Last week this recipe re-sailed into my life via our weekly CSA newsletter! I just about ran to the farmers' market downtown to get me some berries, vowing to not let another year pass before baking the cake. Berry buttermilk cake...mine mine all mine. Tender and not too sweet, this cake is equally good eaten just out of the oven or while stumbling around the kitchen in the morning searching for the coffee (note: it is in the same place every day; I am just not a morning person). It's almost embarrassingly easy to throw together, a fantastic use of summer berries, and will delight pretty much anyone who is lucky enough to get a slice.

I have a feeling it's going to be showing up on a regular basis all season long.

Berry Buttermilk Cake
(adapted from the June 2009 issue of Gourmet)

1 cup all purpose flour
1/2 teaspoon baking soda
1/2 teaspoon baking powder
pinch of salt
1/4 cup (a half stick) of butter, softened
2/3 cup sugar
1/2 teaspoon vanilla extract
1 egg, room temperature
1/2 cup buttermilk (I squeezed the juice from half a lime into a liquid measuring cup, then added half & half until it reached the 1/2 cup mark and let it sit for 10 minutes until curdly)
1 cup berries of your choice (I used blackberries and strawberries because (gasp!) I do not love raspberries)

Preheat oven to 400. Grease and flour an 8 or 9 inch square or round baking dish.

In a medium bowl, whisk together the flour, baking soda, baking powder, and salt.

In the bowl of a stand mixer fitted with the paddle attachment (or a medium bowl for a hand mixer), cream together the butter and sugar until fluffy, 2 minutes. Beat in vanilla and egg.

Turn the mixer speed to low and add the flour mixture in 3 parts, alternating with the buttermilk (2 parts) (mixing should begin and end on flour). Don't overmix! You want the cake to be tender.

Scrape the batter into your prepared pan, then scatter the berries over the top. (Hint: if you use raspberries, place them so the open part is facing up. This will prevent them from sinking all the way to the bottom. Have not yet figured out how to prevent the other kinds of berries from sinking, but this is purely an aesthetic issue.) Sprinkle an additional 1 1/2 tablespoons sugar over the top for a crunchy crust.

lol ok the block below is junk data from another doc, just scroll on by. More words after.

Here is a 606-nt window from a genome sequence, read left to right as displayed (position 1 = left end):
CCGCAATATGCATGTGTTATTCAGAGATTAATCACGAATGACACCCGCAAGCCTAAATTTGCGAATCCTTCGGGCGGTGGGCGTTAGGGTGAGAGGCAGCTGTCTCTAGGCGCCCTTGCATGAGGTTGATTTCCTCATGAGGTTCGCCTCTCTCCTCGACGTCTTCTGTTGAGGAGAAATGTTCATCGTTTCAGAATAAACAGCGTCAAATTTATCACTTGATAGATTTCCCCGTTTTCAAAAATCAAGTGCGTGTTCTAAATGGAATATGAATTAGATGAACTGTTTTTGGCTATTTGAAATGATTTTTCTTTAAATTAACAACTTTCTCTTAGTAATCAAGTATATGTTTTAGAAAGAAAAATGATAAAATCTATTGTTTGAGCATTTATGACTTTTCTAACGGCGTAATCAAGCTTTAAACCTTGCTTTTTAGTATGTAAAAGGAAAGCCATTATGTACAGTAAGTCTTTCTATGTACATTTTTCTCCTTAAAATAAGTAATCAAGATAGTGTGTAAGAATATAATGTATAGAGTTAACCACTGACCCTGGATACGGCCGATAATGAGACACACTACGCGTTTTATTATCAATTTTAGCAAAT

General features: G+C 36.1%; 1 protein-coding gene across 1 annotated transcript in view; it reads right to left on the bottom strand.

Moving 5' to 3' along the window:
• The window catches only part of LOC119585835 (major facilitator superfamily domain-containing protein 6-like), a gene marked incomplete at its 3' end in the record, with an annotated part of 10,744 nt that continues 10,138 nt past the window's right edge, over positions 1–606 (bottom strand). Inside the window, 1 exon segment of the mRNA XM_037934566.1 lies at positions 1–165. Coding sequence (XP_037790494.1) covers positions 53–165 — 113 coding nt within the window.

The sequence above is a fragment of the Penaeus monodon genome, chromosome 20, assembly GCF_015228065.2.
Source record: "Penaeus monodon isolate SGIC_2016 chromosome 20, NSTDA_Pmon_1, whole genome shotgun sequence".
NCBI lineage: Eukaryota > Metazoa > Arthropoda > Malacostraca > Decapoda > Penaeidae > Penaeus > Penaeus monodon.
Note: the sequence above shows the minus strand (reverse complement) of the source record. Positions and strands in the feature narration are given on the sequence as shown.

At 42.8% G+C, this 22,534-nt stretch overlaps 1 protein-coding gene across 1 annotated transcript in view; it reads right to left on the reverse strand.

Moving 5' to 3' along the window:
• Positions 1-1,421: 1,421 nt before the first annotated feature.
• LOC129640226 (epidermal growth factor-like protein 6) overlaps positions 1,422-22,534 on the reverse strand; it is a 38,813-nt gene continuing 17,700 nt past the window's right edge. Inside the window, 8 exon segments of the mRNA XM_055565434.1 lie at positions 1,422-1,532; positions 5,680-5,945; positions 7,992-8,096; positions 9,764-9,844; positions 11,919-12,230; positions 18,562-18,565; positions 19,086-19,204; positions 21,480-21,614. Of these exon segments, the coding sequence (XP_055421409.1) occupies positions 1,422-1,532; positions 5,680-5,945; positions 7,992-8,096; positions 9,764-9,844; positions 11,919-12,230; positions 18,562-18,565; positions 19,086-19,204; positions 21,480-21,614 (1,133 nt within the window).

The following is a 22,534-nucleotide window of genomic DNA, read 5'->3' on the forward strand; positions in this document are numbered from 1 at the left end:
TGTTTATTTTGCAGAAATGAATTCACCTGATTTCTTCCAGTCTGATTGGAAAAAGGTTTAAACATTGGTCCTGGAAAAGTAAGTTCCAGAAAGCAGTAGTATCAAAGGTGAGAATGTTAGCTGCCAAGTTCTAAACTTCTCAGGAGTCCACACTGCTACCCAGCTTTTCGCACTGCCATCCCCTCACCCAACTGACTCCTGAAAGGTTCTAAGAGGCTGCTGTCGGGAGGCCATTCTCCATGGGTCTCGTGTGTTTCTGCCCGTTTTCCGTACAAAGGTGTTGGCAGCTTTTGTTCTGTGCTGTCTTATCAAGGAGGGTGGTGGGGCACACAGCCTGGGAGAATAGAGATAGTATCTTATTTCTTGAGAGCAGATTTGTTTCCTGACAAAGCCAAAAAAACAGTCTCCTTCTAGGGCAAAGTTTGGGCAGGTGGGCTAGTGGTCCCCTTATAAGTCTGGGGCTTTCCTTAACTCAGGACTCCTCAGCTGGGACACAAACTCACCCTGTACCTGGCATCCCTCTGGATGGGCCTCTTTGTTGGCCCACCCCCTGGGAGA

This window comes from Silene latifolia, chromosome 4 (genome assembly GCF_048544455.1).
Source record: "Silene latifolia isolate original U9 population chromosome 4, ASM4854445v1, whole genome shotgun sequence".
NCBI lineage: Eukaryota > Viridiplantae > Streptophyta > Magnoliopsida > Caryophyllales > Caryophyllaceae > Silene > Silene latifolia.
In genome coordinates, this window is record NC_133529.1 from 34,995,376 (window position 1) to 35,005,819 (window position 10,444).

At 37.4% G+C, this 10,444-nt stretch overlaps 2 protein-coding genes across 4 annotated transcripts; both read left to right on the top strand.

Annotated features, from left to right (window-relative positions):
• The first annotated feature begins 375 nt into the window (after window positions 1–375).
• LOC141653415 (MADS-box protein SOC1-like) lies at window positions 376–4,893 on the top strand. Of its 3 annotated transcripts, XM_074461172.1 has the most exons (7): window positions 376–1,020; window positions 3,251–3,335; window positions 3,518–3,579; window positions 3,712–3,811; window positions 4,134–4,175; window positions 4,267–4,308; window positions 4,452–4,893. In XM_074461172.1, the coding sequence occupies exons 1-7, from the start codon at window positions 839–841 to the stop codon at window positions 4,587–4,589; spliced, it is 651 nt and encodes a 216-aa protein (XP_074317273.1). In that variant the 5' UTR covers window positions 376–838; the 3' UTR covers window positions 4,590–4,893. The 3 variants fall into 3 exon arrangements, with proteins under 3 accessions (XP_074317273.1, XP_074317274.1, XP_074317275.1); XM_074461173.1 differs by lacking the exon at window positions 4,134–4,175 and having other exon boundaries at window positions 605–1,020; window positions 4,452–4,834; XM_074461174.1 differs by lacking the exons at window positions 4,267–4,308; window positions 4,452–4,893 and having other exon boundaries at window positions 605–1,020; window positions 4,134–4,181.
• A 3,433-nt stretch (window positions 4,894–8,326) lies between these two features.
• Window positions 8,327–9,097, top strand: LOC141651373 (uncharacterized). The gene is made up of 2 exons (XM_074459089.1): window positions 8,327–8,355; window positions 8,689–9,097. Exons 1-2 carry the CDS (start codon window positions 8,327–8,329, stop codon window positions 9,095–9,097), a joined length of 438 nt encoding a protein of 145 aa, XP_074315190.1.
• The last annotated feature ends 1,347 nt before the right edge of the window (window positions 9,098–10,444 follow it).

Bake for 20-25 minutes. Cake is ready when golden brown on top and a toothpick inserted in the middle comes out mostly clean. Cool in pan on a wire rack for a few minutes: you can then invert onto a plate or eat out of the pan (the second is my preferred method).

PS: I recently added a list of my favorite food blogs to the right over there, so peruse at your leisure: each is a heavy dose of inspiration for me. 

Monday, June 7, 2010

the one in which stephanie is too tired to think of a clever title

This makes my 5th post on cupcakes. Oh gosh. I don't want you to think I'm like, you know, obsessed. I am a normal person, and I have a normal level of fondness for cupcakes. Actually, given that this nation is pretty much in love with cupcakes, I'm not even sure where my feelings for cupcakes fall on the continuum, but I can't help it. They're just so ubiquitous. Oh, and cute. And perfectly portioned. Unlike cakes, you never have to worry whether you're cutting the slice too big or too small. Everyone has the same size. (That is, unless you take two. PS: if your choice is one cupcake or two cupcakes...come ON. You know what to do.)

Once upon a time (aka last weekend) I baked 8 dozen cupcakes. Just so we're clear: the most I've ever done, ever. They were all for a newly minted 4 year old. Her party was Little Mermaid-themed, which was funny to me because when I was 4 (almost 20 years ago...okay you can stop doing the math now) the movie had just come out, and I spent my days combing my hair with a fork and wishing I could grow a green tail. Oh, how times have changed.

The specs: chocolate cake (the Dutch cocoa makes it look almost black!), vanilla Swiss meringue buttercream frosting. After frosting les cupcakes, I was out a Costco-sized block of butter (that's 4 pounds!) and 28 egg whites. Meaning...I have 28 egg yolks hanging out in the fridge, doing their thing. Help? I can only feed so much creme brulee and tiramisu and lemon curd to the people around me before they start screaming "Are you trying to kill me?" every time I accost them with something egg yolky. Suggestions for anything else that uses up copious amounts of egg yolks?